Tuesday, July 2, 2013

Proton-M Launch Failure

Having been through something similar back in January, I feel for these guys.

Most people don't understand that while we've been launching liquid fueled rockets for over 70 years now, it's still not a 100% reliable process. Even with improved technologies like materials science, metallurgy, instrumentation, and a host of other things, sometimes rockets go BOOM.

Pretty complete coverage over at the "NasaSpaceFlight.com" website.


5 comments:

  1. I'm sad every time I see this sort of thing happen. Even though it was unmanned, it's tragic. There are people blogging that the Russian program is somehow unsafe now. It's ALL unsafe. But we do it, and people strap themselves to those rockets all of the time.

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  2. Yep, and it's always been "unsafe". Probably always will be "unsafe".

    It's a rocket, for Pete's sake, and it has about 800,000 pounds of highly explosive fuel aboard.

    You (or the payload) are literally sitting on a very big chemical bomb with a very short fuse.

    The proton uses "Hypergolic" fuel (Hydrazine and Nitrogen Tetroxide), which means as soon as the two mix, it ignites rather violently.

    I saw another video that was taken by some of the workers, and it wasn't 'zoomed in', so you could see the entire flight path.

    And about 4 seconds after it hit the ground, the shockwave got to the camera, and about knocked it out of the guys hands.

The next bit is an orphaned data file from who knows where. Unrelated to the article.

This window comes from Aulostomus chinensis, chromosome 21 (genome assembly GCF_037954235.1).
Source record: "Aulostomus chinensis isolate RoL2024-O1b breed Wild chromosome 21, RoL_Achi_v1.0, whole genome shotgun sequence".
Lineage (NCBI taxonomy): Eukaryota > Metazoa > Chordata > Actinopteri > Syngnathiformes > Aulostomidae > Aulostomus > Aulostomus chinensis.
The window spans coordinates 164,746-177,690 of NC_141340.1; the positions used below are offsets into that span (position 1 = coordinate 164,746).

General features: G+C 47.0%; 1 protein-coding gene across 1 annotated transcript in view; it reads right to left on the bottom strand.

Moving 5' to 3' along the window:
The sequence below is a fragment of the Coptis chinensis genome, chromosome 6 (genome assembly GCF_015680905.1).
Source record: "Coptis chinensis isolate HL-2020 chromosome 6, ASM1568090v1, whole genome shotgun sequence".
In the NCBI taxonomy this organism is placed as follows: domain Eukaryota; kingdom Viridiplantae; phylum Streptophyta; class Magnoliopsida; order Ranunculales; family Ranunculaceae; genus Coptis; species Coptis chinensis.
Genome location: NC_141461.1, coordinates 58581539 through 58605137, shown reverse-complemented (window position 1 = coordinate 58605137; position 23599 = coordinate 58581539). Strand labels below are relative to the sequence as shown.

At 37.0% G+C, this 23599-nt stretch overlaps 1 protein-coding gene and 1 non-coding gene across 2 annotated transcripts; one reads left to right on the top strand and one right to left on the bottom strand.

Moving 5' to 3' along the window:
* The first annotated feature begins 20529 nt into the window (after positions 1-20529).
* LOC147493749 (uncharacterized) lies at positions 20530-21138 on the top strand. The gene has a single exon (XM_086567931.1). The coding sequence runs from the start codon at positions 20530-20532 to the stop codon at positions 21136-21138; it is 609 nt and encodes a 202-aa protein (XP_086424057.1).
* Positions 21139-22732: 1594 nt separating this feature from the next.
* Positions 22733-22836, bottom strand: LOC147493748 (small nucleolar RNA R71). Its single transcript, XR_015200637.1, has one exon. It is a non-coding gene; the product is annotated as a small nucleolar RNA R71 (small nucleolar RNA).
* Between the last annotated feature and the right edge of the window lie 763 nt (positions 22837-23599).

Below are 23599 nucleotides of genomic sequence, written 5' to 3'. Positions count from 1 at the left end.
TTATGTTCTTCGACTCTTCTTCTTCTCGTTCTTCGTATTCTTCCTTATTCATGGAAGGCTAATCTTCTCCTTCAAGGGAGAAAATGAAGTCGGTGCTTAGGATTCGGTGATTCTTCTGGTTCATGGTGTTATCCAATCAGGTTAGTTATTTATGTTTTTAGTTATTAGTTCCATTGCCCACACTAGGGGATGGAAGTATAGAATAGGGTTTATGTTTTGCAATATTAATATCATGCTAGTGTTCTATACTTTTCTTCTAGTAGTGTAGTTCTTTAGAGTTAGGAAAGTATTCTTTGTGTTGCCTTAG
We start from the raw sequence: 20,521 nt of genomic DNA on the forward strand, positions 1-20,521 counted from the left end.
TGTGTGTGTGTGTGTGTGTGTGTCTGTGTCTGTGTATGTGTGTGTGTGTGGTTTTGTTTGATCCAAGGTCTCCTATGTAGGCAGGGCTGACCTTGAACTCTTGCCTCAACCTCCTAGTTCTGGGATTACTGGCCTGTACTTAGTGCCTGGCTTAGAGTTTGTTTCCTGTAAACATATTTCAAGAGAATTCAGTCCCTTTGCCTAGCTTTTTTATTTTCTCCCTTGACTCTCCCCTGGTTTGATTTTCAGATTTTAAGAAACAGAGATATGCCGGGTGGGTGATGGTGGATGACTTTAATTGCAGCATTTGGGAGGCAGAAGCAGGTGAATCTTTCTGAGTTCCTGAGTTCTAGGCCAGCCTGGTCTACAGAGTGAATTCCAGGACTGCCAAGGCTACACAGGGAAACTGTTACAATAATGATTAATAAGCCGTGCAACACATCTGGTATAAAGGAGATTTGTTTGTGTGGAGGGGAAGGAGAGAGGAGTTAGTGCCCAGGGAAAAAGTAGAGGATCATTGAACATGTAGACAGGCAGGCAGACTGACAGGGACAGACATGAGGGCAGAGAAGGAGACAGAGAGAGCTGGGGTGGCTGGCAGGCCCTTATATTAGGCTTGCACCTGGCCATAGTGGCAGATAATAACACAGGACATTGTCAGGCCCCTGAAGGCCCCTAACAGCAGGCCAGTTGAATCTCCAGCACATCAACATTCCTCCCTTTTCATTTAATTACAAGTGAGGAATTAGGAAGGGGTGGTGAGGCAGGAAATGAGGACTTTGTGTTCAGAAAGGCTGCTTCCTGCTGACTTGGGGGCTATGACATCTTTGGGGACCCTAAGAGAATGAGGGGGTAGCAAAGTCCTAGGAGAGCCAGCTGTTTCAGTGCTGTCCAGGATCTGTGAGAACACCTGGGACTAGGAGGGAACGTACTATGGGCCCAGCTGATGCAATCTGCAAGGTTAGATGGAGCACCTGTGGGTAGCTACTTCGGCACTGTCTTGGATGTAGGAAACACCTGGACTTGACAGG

I'll see if I can find that one, or have a friend send me the link.

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  3. Unfortunate, but would have been a lot worse had it been manned.

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  4. Looks like this one 'burped' too... Similar to what happened with yours???

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  5. I haven't heard anything yet on why this one failed.

    Ours lost the hydraulic pump for the engine gimbal (steering) mechanism at about 2 seconds before liftoff.

    We went up for 20 seconds, coasted for a few, and then plopped back down into the Pacific.

    It was "interesting" watching the telemetry from ours. The G forces built up, then went to zero, and then went negative as it fell back.

    We knew *exactly* when it hit the water, as we had telemetry for the entire flight, all 47 seconds of it.....

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Keep it civil, please....